Publication Year: 1996 , Page(s): 23 - 34
    Cited by:  Papers (3)  |  Patents (3)
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    The performance of large scale shared memory multiprocessors can be greatly improved if they can cache remote shared data in the private caches of the processors. However, maintaining cache coherence for such systems remains a challenge. Although hardware directory schemes give good performance, they might be too complicated and expensive for large scale multiprocessors. The article provides a comprehensive guide of an alternative approach, called compiler directed cache coherence techniques. Compiler directed techniques maintain coherence of caches locally by individual processors, eliminating the need for directory hardware and interprocessor communication. We survey the state of the art software and hardware compiler directed techniques and discuss the basic concepts and issues. We also demonstrate the feasibility and performance of compiler directed cache coherence by presenting a case study of the Two Phase Invalidation scheme View full abstract»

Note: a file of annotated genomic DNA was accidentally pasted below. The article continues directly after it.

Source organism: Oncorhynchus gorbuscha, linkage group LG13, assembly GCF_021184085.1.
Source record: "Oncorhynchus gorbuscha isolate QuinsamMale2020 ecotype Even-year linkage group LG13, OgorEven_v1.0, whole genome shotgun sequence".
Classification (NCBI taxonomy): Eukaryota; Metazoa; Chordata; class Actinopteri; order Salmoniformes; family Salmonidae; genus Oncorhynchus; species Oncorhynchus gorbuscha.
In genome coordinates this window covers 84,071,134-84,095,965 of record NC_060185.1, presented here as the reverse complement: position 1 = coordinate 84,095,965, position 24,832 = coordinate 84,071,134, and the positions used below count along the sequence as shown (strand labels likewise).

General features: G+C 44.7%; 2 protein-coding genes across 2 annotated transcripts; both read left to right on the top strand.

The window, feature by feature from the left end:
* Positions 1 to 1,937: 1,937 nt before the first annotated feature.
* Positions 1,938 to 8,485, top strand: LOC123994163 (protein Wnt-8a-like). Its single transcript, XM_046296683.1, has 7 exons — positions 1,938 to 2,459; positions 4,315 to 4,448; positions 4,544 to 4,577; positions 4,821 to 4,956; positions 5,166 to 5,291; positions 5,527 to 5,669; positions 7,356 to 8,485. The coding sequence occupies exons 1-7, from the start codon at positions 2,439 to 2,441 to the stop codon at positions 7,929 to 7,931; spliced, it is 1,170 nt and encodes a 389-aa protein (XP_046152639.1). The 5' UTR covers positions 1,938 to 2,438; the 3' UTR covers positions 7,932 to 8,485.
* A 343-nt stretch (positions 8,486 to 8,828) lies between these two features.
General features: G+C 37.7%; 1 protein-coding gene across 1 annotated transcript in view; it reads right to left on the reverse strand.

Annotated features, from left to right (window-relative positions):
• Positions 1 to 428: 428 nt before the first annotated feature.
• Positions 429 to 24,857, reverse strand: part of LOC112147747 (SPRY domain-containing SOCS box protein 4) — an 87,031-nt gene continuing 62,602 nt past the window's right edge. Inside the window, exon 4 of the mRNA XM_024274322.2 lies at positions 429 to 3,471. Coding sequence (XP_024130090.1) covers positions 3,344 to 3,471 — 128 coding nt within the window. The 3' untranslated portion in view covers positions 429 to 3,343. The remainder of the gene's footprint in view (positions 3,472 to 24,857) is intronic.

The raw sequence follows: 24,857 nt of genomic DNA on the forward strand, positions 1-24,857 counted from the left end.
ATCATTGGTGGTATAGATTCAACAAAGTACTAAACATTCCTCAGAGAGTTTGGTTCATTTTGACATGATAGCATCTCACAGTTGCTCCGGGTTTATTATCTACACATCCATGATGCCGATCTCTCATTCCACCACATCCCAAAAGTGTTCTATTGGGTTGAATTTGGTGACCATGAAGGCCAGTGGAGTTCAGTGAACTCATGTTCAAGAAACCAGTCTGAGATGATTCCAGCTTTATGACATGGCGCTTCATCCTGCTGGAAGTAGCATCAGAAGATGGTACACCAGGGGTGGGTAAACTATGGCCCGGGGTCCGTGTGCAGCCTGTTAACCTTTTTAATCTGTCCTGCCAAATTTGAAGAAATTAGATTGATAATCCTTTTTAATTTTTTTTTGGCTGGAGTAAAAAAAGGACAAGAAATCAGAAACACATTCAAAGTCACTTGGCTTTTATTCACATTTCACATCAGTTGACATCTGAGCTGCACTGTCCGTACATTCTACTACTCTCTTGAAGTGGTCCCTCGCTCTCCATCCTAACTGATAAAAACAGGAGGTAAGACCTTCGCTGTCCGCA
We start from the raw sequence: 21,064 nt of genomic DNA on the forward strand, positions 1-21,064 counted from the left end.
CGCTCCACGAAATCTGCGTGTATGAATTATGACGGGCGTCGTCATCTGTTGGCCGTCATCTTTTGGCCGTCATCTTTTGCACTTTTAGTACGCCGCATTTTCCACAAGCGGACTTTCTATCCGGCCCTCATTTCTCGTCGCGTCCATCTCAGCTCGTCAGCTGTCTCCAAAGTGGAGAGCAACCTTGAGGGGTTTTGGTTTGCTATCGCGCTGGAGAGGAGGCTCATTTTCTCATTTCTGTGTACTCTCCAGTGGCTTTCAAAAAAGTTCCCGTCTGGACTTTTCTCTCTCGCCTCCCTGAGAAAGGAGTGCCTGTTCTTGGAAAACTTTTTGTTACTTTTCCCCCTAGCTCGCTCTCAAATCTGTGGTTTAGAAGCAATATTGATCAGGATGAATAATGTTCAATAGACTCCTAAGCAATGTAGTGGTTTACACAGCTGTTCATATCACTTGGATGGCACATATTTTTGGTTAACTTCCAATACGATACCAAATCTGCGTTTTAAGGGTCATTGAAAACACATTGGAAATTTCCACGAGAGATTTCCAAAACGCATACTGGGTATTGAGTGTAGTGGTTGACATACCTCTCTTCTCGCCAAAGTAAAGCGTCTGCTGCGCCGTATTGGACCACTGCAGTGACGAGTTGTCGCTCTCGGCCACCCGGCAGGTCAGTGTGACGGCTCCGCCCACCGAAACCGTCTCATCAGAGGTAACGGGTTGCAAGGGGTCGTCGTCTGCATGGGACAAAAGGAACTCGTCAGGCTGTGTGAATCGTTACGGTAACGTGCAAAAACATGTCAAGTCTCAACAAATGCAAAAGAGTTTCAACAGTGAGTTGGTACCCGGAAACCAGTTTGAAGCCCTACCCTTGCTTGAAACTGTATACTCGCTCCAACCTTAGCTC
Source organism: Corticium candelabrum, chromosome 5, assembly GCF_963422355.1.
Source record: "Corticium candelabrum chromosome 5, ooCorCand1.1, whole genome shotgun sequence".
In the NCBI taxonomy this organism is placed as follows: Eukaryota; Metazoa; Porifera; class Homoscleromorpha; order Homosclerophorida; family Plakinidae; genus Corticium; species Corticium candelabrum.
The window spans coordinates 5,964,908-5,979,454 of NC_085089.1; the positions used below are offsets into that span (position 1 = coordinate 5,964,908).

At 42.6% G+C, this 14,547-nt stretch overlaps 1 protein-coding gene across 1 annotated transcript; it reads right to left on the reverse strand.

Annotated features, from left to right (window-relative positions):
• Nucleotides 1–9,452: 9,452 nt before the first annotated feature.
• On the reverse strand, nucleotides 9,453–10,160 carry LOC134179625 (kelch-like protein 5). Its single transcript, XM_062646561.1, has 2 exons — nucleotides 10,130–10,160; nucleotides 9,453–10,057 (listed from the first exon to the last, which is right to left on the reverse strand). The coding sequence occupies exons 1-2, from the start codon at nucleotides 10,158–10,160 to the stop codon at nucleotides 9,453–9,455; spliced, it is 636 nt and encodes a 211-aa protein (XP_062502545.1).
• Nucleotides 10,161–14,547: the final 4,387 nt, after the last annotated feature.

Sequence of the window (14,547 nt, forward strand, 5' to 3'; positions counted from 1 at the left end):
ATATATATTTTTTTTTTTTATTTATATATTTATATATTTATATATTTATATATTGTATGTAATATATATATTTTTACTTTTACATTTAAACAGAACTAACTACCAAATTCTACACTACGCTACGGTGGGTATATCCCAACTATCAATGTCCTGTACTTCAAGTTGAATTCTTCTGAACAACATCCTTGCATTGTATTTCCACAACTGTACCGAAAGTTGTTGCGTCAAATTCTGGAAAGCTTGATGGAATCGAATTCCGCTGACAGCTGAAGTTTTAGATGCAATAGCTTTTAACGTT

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  • Performance prediction. A case study using a scalable shared-virtual memory machine

    Publication Year: 1996 , Page(s): 36 - 49
    Cited by:  Papers (3)